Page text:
IMAGE: HPL CEO Bridget Quinn-Carey and author Wally Lamb

IMAGE: HPL CEO Bridget Quinn-Carey and author Wally Lamb


On December 1, 2016, our new signature event launched Wally Lamb’s new novel, I’ll Take You There

And we celebrated Louise Blalock, former Chief Librarian for Hartford Public Library, as our 2016 recipient of the first Caroline M. Hewins Medal, presented by Wally Lamb.

Louise Blalock served as Chief Librarian of the Hartford Public Library from 1994 to 2008.

She oversaw a $42 million project to add 45,000 square feet to the Downtown Library, expanding reading rooms, adding classrooms, the ArtWalk, and a giant atrium.

She remains a strong advocate of improving literacy, community outreach, and helping immigrants become citizens. Free access to computersand job assistance were also important concerns.

Blalock was named the National Librarian of the Year by the Library Journal in 2001, and the Library received the National Award for Library Service from the Institute of Museum and Library Service.

Wally Lamb’s latest novel, I’ll Take You There, features Felix Funicello, a film professor who runs a Monday Movie Club in a haunted old theater.

He will be launching his new book in a new format called Meta Book, an Apple app that includes the text, an original soundtrack, a cast for an audio drama of the story (including actress Kathleen Turner), and a documentary about Lamb, shot in the movie theater that inspired the story.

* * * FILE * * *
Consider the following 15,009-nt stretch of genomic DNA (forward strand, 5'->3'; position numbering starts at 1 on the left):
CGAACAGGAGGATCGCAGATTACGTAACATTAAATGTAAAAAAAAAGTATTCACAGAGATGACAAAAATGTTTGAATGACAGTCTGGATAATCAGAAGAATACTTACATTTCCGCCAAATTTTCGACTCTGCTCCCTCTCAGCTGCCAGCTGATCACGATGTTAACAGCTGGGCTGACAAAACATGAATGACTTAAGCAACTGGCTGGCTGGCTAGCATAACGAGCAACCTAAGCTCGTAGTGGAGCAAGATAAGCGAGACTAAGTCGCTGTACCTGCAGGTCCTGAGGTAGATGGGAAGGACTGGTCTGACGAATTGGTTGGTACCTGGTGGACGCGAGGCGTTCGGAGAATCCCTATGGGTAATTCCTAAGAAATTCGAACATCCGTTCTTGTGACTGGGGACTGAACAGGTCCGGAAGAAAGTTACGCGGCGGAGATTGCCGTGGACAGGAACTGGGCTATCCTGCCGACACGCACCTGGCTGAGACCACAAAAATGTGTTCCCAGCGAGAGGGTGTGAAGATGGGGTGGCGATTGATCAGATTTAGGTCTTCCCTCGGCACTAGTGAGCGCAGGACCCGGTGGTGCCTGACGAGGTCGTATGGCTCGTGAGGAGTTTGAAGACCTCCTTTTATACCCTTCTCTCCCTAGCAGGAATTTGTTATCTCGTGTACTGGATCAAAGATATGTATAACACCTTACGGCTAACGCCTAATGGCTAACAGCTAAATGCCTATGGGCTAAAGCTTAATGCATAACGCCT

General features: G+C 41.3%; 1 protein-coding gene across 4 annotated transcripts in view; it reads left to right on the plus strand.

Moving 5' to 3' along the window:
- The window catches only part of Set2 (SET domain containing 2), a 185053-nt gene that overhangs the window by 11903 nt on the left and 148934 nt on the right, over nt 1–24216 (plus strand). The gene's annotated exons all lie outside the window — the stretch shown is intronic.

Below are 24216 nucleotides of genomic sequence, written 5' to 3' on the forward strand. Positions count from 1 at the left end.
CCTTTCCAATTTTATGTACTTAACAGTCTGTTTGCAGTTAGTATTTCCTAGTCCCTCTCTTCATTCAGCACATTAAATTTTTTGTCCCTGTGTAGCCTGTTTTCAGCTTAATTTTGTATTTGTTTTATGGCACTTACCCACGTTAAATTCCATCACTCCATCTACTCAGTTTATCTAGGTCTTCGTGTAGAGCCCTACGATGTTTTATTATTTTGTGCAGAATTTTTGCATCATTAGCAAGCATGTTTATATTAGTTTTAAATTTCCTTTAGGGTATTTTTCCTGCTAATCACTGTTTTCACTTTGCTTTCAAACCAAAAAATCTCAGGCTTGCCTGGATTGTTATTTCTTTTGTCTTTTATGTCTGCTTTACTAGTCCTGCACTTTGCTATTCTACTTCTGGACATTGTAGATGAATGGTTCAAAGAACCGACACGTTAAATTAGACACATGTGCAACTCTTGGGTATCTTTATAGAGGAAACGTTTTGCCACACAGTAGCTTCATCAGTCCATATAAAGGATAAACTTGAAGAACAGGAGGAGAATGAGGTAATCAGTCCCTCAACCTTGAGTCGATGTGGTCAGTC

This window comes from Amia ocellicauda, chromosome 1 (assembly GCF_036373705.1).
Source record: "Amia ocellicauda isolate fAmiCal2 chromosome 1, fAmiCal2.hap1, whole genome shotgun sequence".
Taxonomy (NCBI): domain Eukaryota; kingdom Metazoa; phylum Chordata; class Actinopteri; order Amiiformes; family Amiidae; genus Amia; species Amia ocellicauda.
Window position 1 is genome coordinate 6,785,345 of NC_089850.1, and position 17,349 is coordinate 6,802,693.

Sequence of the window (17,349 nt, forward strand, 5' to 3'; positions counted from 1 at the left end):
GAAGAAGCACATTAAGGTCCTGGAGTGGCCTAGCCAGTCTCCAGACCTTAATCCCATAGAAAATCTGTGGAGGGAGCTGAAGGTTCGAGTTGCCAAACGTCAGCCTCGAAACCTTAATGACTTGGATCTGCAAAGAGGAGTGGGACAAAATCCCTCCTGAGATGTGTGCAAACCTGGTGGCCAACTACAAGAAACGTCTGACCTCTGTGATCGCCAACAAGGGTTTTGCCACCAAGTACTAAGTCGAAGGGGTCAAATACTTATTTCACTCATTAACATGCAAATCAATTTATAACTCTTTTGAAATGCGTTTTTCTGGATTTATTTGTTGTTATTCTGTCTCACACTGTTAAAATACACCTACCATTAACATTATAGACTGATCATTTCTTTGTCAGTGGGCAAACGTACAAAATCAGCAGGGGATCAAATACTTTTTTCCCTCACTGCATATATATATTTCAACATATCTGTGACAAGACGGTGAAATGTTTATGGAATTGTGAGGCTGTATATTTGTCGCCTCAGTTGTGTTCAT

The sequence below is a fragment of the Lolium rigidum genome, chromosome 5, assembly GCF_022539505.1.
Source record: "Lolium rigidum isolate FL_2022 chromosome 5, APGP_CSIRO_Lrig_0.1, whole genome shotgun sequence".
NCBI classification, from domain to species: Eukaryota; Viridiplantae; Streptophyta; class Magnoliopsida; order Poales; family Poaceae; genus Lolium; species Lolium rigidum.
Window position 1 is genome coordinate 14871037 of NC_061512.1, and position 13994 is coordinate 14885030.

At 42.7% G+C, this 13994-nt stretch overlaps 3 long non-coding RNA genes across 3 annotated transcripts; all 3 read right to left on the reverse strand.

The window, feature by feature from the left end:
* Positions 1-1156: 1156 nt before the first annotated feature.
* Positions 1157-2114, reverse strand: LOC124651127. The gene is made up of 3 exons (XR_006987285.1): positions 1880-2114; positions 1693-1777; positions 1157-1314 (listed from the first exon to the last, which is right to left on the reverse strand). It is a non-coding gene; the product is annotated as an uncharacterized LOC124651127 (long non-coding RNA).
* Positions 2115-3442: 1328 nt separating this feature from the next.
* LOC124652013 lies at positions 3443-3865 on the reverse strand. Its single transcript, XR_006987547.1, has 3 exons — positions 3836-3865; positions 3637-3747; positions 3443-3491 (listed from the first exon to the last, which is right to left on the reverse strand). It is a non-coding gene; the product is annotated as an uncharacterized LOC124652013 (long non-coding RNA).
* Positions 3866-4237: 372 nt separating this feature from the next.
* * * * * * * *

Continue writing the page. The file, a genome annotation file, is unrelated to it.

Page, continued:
Wally Lamb grew up in Norwich, which he revisits in his Christmas story (and later a move) “Wishin’ and Hopin’” set in 1964.  That’s where we first meet Felix as a fifth grader. Lamb is the author of two novels that were picked by Oprah Winfrey’s book club, “She’s Come Undone,” and “I Know This Much is True.” He also wrote “The Hour I First Believed,” “We Are Water,” and edited two nonfiction anthologies, “Couldn’t Keep It to Myself: Testimonies from Our Imprisoned Sisters” and “I’ll Fly Away,” which evolved from writing workshops at York Correctional Institute, a maximum security prison for women.

He taught high school English for 25 years at Norwich Free Academy, and taught English at the University of Connecticut, where he directed the creative writing program.

The Caroline M. Hewins Medal recognizes an individual who embraces the City of Hartford and its people, who breaks the mold and provides service of a revolutionary kind, who stretches the boundaries of a social or cultural institution with a humanistic approach to public service, and who shows strong guardianship of and advocacy for the basic right of equal access to information and opportunity.

Caroline Maria Hewins was a revolutionary librarian and advocate who helped establish the Hartford Public Library and significantly enlarge the very idea of what a public library could be in America. She came to Hartford at age 29 in 1875 to serve as librarian at the Young Men's Institute of Hartford, worked through its merger with Hartford Library Association four years later, then oversaw the institution's transition to a free public library serving all the city's citizens in 1892. She served as librarian until her passing in 1925, helping embody her belief that everyone should have access to libraries, books, and the gateway to learning and opportunity which they represent.